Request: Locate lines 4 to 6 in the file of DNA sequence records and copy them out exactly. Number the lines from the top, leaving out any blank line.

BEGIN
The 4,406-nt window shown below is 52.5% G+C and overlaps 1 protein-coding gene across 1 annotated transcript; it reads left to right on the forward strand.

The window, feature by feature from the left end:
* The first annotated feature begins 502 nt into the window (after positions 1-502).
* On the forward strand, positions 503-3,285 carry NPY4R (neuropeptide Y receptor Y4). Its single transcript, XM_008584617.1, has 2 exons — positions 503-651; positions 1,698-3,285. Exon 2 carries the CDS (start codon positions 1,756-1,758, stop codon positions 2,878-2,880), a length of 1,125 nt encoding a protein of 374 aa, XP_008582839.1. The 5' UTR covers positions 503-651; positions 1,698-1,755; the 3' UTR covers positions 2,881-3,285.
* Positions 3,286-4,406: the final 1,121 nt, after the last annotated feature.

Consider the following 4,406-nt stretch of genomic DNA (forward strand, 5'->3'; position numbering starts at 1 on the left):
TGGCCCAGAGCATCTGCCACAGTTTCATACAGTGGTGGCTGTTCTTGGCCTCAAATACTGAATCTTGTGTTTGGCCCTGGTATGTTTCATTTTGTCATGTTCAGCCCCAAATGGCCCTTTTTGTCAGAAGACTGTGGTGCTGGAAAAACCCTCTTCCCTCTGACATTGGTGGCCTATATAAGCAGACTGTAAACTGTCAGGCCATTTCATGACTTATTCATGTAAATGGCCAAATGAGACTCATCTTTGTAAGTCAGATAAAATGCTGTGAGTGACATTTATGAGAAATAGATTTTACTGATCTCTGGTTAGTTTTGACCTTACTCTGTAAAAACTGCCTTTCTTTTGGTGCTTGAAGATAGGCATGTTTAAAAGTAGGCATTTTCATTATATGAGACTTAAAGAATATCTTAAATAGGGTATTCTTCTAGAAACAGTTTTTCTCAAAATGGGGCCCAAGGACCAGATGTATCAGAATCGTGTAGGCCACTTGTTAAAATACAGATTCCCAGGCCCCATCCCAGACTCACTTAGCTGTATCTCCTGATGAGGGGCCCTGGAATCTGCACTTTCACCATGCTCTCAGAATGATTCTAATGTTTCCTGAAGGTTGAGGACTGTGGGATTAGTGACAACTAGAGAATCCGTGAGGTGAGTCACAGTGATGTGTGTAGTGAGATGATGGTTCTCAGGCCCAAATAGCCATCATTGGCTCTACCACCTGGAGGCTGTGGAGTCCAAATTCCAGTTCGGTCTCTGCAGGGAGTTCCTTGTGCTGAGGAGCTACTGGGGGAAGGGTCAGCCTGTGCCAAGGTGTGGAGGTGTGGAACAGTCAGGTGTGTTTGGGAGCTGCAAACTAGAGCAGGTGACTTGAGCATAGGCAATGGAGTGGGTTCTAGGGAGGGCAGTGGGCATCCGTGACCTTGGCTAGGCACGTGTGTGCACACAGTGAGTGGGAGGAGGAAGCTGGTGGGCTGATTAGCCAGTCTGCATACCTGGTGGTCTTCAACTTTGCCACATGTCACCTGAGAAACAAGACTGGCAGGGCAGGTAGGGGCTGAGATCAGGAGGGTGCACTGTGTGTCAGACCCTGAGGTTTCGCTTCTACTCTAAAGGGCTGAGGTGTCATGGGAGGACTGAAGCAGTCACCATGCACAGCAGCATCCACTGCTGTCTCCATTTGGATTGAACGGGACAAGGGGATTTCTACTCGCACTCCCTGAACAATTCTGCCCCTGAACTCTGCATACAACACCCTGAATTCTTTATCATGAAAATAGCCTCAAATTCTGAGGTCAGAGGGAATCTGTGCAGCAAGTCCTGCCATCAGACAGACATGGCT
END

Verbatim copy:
* On the forward strand, positions 503-3,285 carry NPY4R (neuropeptide Y receptor Y4). Its single transcript, XM_008584617.1, has 2 exons — positions 503-651; positions 1,698-3,285. Exon 2 carries the CDS (start codon positions 1,756-1,758, stop codon positions 2,878-2,880), a length of 1,125 nt encoding a protein of 374 aa, XP_008582839.1. The 5' UTR covers positions 503-651; positions 1,698-1,755; the 3' UTR covers positions 2,881-3,285.
* Positions 3,286-4,406: the final 1,121 nt, after the last annotated feature.

Consider the following 4,406-nt stretch of genomic DNA (forward strand, 5'->3'; position numbering starts at 1 on the left):